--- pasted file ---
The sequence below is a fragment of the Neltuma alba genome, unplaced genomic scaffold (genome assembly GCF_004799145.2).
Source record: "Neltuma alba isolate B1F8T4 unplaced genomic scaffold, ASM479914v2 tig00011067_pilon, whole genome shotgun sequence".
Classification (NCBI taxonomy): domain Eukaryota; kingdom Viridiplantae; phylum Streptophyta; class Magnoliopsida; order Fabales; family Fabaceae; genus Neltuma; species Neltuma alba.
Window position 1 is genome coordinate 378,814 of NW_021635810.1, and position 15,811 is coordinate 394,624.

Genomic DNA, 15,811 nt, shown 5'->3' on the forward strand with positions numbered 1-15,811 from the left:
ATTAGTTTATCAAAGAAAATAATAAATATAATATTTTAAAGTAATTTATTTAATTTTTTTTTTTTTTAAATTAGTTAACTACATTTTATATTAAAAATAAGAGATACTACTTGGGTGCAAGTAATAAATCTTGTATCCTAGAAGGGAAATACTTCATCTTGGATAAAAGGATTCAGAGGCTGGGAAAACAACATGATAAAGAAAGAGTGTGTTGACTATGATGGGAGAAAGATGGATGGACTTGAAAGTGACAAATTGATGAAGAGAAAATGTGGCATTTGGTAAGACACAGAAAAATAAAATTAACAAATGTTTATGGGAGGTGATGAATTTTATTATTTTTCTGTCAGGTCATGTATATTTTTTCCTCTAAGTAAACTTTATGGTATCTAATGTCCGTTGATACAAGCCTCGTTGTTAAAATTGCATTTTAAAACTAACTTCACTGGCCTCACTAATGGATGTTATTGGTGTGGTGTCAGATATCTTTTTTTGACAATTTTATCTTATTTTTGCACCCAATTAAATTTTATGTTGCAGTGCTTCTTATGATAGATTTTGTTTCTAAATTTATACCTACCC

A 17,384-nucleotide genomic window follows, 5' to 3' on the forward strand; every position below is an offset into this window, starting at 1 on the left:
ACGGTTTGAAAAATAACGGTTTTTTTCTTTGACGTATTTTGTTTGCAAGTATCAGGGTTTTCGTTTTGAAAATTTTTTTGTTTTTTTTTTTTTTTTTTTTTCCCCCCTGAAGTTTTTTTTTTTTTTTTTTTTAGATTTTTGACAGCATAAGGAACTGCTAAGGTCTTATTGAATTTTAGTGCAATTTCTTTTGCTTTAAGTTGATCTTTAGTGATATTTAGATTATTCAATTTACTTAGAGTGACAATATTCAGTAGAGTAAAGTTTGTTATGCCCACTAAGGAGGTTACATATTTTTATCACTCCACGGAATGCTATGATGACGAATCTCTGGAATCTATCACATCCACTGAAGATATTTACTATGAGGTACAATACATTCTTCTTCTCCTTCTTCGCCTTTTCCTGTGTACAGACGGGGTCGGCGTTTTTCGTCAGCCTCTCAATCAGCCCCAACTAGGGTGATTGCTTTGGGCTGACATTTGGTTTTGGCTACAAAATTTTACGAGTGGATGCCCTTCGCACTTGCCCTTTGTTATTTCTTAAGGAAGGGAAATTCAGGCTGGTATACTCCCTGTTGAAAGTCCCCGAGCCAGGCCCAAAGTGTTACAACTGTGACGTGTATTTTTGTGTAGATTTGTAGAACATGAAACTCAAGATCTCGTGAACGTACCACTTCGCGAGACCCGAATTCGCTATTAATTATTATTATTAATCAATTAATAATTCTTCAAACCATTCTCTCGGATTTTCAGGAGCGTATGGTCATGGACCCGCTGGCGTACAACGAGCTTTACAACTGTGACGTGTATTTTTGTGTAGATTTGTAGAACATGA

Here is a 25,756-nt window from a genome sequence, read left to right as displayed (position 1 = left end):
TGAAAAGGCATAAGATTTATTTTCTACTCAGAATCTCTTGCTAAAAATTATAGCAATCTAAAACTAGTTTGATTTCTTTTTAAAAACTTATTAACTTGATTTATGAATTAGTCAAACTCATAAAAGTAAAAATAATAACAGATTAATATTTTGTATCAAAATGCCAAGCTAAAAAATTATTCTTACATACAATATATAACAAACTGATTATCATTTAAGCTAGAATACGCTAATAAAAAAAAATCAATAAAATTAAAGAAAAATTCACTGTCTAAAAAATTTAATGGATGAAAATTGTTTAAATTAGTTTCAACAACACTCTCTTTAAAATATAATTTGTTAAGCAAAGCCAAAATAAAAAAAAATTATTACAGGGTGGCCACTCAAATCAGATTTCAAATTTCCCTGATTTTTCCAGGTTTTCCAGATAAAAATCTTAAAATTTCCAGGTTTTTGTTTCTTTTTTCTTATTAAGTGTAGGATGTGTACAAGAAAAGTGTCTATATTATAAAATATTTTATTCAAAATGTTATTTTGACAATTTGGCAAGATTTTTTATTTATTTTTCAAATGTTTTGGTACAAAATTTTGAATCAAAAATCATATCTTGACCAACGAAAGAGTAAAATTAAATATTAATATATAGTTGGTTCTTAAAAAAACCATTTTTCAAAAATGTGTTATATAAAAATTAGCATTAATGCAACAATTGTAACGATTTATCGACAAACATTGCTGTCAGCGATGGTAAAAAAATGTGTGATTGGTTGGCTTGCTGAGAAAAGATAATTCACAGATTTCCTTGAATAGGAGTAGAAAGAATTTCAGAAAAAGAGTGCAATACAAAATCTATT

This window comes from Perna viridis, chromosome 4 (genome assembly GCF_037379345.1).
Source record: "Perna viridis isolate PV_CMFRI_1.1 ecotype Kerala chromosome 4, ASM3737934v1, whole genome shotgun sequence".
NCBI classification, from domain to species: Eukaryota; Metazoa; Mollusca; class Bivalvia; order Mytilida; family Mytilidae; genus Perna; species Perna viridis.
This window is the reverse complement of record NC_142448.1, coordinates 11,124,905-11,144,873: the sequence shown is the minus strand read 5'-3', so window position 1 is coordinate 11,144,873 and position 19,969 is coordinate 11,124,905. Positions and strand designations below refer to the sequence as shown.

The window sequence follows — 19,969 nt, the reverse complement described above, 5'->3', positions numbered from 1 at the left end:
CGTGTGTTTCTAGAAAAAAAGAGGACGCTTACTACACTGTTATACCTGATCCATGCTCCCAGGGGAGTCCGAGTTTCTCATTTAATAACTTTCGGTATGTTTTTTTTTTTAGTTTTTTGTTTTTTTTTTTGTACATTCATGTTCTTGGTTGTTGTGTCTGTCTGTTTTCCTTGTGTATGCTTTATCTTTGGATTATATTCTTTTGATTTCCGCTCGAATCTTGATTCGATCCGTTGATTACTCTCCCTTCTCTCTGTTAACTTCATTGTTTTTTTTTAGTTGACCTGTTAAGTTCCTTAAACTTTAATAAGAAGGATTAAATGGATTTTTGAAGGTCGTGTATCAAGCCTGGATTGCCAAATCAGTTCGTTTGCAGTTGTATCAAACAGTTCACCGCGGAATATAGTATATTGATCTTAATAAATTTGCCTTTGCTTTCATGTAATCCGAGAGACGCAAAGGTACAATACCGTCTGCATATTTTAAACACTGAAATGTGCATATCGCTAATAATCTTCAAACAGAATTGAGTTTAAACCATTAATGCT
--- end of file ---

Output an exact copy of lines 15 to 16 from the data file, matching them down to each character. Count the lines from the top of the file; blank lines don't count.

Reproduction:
The window sequence follows — 19,969 nt, the reverse complement described above, 5'->3', positions numbered from 1 at the left end:
CGTGTGTTTCTAGAAAAAAAGAGGACGCTTACTACACTGTTATACCTGATCCATGCTCCCAGGGGAGTCCGAGTTTCTCATTTAATAACTTTCGGTATGTTTTTTTTTTTAGTTTTTTGTTTTTTTTTTTGTACATTCATGTTCTTGGTTGTTGTGTCTGTCTGTTTTCCTTGTGTATGCTTTATCTTTGGATTATATTCTTTTGATTTCCGCTCGAATCTTGATTCGATCCGTTGATTACTCTCCCTTCTCTCTGTTAACTTCATTGTTTTTTTTTAGTTGACCTGTTAAGTTCCTTAAACTTTAATAAGAAGGATTAAATGGATTTTTGAAGGTCGTGTATCAAGCCTGGATTGCCAAATCAGTTCGTTTGCAGTTGTATCAAACAGTTCACCGCGGAATATAGTATATTGATCTTAATAAATTTGCCTTTGCTTTCATGTAATCCGAGAGACGCAAAGGTACAATACCGTCTGCATATTTTAAACACTGAAATGTGCATATCGCTAATAATCTTCAAACAGAATTGAGTTTAAACCATTAATGCT